- Sales have risen for three straight months.
Now keep in mind this is with taxpayer handouts of $8000 to first time homebuyers, along with unnatural mortgage rates created at the expense of savers in this country via Uncle Ben's actions. More on this later.
So the important question in a SEASONAL number is the year over year % change.
- Sales of new homes were down 21% versus June 2008.
So despite the handouts and almost multi generational lows in cheap money mortgages - including over half the country now in FHA loans (which many times require only 3.5% down) we still dropped 20%. Praise the green shoots.
What was disconcerting if you are a home builder (but not to worry, homebuilder stocks shot up at 10 AM) was the huge drop in month over month prices. Year over year was bad... but the drop between May and June was almost unheard of: 6%. Don't even try to annualize that.
- The median sales price of $206,200, however, was down 12 percent from $234,300 a year earlier and down nearly 6 percent from $219,000 in May.
So this means either builders are selling smaller homes (which some are) or Americans simply cannot afford (they can't) the old prices... despite the taxpayer handouts and multi generational low rates. This would seem to be a strike at profitability at homebuilders - but we don't really need profits to drive this market up. We just need layoffs and green shoots.
Now the only real good news in the report, and it was mild, was the inventory number (and again, offset by the recent report of a jump in new housing starts):
- There were 281,000 new homes for sale at the end of June, down more than 4 percent from May. At the current sales pace, that represents 8.8 months of supply -- the lowest level since October 2007.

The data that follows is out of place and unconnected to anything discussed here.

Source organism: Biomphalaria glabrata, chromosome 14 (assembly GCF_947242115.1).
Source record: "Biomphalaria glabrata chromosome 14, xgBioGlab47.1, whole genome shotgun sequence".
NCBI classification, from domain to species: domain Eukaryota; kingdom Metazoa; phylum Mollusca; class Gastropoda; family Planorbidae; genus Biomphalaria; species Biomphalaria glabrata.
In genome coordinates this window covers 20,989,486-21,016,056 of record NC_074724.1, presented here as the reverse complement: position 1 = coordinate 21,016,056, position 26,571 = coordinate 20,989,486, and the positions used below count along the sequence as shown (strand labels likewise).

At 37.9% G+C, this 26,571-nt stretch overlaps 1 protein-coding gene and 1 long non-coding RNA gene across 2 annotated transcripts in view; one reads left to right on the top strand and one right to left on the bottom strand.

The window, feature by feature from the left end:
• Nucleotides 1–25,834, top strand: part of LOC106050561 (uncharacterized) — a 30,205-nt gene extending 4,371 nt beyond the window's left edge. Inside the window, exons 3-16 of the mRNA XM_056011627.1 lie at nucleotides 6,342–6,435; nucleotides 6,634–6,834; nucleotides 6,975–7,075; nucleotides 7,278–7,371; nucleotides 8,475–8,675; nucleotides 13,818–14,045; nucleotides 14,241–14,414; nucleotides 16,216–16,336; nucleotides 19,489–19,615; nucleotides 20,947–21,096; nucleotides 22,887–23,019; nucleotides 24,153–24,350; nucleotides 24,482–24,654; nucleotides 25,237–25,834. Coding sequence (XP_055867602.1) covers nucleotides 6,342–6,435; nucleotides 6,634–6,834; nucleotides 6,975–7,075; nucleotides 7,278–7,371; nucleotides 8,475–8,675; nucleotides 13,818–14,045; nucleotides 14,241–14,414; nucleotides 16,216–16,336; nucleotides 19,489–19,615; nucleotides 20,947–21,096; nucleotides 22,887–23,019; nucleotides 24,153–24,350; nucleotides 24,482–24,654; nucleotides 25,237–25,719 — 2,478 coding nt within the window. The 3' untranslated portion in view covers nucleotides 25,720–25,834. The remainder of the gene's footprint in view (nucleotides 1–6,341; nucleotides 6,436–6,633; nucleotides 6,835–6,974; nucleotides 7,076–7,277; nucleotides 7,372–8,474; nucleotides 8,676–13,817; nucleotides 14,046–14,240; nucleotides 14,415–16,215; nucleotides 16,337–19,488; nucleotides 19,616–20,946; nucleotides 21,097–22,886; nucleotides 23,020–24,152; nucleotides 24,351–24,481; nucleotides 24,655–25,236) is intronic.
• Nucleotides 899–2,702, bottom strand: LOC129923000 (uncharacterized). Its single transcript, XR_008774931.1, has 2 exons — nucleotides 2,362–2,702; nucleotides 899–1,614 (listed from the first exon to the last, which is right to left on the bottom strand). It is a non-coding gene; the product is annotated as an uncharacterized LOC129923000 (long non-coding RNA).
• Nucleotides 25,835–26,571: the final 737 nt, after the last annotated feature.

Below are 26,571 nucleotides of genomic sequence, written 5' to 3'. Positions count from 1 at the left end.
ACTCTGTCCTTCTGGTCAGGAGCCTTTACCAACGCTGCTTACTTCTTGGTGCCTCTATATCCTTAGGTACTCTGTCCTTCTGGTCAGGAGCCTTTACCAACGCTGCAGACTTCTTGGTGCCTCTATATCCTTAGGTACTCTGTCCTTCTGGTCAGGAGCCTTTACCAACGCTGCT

So that's the new home report from a more in depth perspective - we get these sort of economic reports every week and trying to explain what is really going under the surface is a moot point since the trumpets blaring on financial infotaintment TeeVee is all the market seems to really care about. The writers at Reuters and AP and the like should also spend more than 30 seconds regurgitating data points.
With all that said, I will ask the same question I've been asking for 8-9 months. What happens to the green shoots when taxpayer handouts end (if they ever do?) and Bernanke is forced to stop manipulating rates downward. If this is the type of strength we have with every arm of government pushing Americans into housing ....what happens if we (brace yourself) face a horrific world of 6.25% mortgage rates. [Jun 3, 2009: A Country that Cannot Function without Easy Money]
Don't ask that question... just buy stocks. The bunnies are flying through the air. And the $15,000 tax credit for ALL future home owners (not just 1st time) is coming this winter. Our American money trees are endless as are our grandchildren's piggy banks. We don't care how many generations of the future we have to sacrific - we will reflate this housing market, together as patriots.
Mmmm... Kool Aid.